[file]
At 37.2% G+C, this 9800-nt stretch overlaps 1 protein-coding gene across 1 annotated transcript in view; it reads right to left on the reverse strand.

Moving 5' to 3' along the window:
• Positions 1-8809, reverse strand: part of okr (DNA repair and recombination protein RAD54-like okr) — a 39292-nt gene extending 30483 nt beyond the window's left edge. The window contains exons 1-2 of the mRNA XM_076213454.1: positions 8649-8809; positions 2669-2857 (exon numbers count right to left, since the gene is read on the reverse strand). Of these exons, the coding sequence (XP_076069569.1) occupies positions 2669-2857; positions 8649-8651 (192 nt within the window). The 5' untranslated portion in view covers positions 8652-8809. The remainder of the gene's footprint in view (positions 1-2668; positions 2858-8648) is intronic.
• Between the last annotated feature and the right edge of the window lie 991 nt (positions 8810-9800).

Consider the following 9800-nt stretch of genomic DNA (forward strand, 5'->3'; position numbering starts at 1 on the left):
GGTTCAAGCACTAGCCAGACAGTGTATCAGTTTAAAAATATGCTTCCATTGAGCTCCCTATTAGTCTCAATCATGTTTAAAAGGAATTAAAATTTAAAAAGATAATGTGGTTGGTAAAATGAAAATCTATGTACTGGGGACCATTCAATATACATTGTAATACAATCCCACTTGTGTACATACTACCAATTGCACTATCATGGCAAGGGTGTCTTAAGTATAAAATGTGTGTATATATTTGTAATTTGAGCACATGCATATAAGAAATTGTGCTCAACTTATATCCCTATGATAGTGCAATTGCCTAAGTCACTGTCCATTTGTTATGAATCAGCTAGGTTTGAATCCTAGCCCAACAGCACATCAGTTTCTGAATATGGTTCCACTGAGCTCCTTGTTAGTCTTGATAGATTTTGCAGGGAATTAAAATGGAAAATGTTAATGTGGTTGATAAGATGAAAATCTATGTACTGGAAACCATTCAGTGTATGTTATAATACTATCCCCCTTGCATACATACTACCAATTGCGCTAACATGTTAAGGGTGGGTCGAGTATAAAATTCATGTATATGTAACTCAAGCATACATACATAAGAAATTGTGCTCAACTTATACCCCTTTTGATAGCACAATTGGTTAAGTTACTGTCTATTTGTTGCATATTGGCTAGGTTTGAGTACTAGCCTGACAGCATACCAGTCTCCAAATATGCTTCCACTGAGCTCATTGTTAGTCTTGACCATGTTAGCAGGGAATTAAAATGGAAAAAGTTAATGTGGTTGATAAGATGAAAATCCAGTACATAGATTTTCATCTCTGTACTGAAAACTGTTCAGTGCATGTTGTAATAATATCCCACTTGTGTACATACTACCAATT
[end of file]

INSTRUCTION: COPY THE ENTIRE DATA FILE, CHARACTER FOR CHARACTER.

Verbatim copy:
At 37.2% G+C, this 9800-nt stretch overlaps 1 protein-coding gene across 1 annotated transcript in view; it reads right to left on the reverse strand.

Moving 5' to 3' along the window:
• Positions 1-8809, reverse strand: part of okr (DNA repair and recombination protein RAD54-like okr) — a 39292-nt gene extending 30483 nt beyond the window's left edge. The window contains exons 1-2 of the mRNA XM_076213454.1: positions 8649-8809; positions 2669-2857 (exon numbers count right to left, since the gene is read on the reverse strand). Of these exons, the coding sequence (XP_076069569.1) occupies positions 2669-2857; positions 8649-8651 (192 nt within the window). The 5' untranslated portion in view covers positions 8652-8809. The remainder of the gene's footprint in view (positions 1-2668; positions 2858-8648) is intronic.
• Between the last annotated feature and the right edge of the window lie 991 nt (positions 8810-9800).

Consider the following 9800-nt stretch of genomic DNA (forward strand, 5'->3'; position numbering starts at 1 on the left):
GGTTCAAGCACTAGCCAGACAGTGTATCAGTTTAAAAATATGCTTCCATTGAGCTCCCTATTAGTCTCAATCATGTTTAAAAGGAATTAAAATTTAAAAAGATAATGTGGTTGGTAAAATGAAAATCTATGTACTGGGGACCATTCAATATACATTGTAATACAATCCCACTTGTGTACATACTACCAATTGCACTATCATGGCAAGGGTGTCTTAAGTATAAAATGTGTGTATATATTTGTAATTTGAGCACATGCATATAAGAAATTGTGCTCAACTTATATCCCTATGATAGTGCAATTGCCTAAGTCACTGTCCATTTGTTATGAATCAGCTAGGTTTGAATCCTAGCCCAACAGCACATCAGTTTCTGAATATGGTTCCACTGAGCTCCTTGTTAGTCTTGATAGATTTTGCAGGGAATTAAAATGGAAAATGTTAATGTGGTTGATAAGATGAAAATCTATGTACTGGAAACCATTCAGTGTATGTTATAATACTATCCCCCTTGCATACATACTACCAATTGCGCTAACATGTTAAGGGTGGGTCGAGTATAAAATTCATGTATATGTAACTCAAGCATACATACATAAGAAATTGTGCTCAACTTATACCCCTTTTGATAGCACAATTGGTTAAGTTACTGTCTATTTGTTGCATATTGGCTAGGTTTGAGTACTAGCCTGACAGCATACCAGTCTCCAAATATGCTTCCACTGAGCTCATTGTTAGTCTTGACCATGTTAGCAGGGAATTAAAATGGAAAAAGTTAATGTGGTTGATAAGATGAAAATCCAGTACATAGATTTTCATCTCTGTACTGAAAACTGTTCAGTGCATGTTGTAATAATATCCCACTTGTGTACATACTACCAATT